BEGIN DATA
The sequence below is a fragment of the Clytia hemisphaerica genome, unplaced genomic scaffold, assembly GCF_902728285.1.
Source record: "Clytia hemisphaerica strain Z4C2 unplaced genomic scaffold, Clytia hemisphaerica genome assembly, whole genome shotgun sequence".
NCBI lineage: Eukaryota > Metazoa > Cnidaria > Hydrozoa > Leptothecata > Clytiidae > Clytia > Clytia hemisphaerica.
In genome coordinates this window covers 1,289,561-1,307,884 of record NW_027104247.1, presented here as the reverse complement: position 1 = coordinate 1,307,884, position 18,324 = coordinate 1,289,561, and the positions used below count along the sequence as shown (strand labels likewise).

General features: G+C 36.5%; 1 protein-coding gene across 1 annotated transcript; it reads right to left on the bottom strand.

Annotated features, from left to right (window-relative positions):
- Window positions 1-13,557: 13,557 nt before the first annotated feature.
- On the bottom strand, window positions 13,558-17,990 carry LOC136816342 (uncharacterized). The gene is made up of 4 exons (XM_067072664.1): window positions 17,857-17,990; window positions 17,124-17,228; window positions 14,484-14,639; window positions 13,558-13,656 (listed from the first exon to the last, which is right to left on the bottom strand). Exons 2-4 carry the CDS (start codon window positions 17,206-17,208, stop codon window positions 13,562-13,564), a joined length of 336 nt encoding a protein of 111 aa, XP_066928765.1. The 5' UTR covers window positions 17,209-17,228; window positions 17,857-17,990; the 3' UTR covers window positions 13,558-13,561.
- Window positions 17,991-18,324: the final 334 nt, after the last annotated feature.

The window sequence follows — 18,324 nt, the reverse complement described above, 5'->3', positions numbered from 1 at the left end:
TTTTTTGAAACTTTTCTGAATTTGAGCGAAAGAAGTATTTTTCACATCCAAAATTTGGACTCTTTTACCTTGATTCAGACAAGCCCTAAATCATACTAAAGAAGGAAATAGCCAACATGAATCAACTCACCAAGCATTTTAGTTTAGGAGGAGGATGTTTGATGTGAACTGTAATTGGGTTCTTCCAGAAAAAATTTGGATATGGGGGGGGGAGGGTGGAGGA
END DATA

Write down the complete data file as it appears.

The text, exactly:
The sequence below is a fragment of the Clytia hemisphaerica genome, unplaced genomic scaffold, assembly GCF_902728285.1.
Source record: "Clytia hemisphaerica strain Z4C2 unplaced genomic scaffold, Clytia hemisphaerica genome assembly, whole genome shotgun sequence".
NCBI lineage: Eukaryota > Metazoa > Cnidaria > Hydrozoa > Leptothecata > Clytiidae > Clytia > Clytia hemisphaerica.
In genome coordinates this window covers 1,289,561-1,307,884 of record NW_027104247.1, presented here as the reverse complement: position 1 = coordinate 1,307,884, position 18,324 = coordinate 1,289,561, and the positions used below count along the sequence as shown (strand labels likewise).

General features: G+C 36.5%; 1 protein-coding gene across 1 annotated transcript; it reads right to left on the bottom strand.

Annotated features, from left to right (window-relative positions):
- Window positions 1-13,557: 13,557 nt before the first annotated feature.
- On the bottom strand, window positions 13,558-17,990 carry LOC136816342 (uncharacterized). The gene is made up of 4 exons (XM_067072664.1): window positions 17,857-17,990; window positions 17,124-17,228; window positions 14,484-14,639; window positions 13,558-13,656 (listed from the first exon to the last, which is right to left on the bottom strand). Exons 2-4 carry the CDS (start codon window positions 17,206-17,208, stop codon window positions 13,562-13,564), a joined length of 336 nt encoding a protein of 111 aa, XP_066928765.1. The 5' UTR covers window positions 17,209-17,228; window positions 17,857-17,990; the 3' UTR covers window positions 13,558-13,561.
- Window positions 17,991-18,324: the final 334 nt, after the last annotated feature.

The window sequence follows — 18,324 nt, the reverse complement described above, 5'->3', positions numbered from 1 at the left end:
TTTTTTGAAACTTTTCTGAATTTGAGCGAAAGAAGTATTTTTCACATCCAAAATTTGGACTCTTTTACCTTGATTCAGACAAGCCCTAAATCATACTAAAGAAGGAAATAGCCAACATGAATCAACTCACCAAGCATTTTAGTTTAGGAGGAGGATGTTTGATGTGAACTGTAATTGGGTTCTTCCAGAAAAAATTTGGATATGGGGGGGGGAGGGTGGAGGA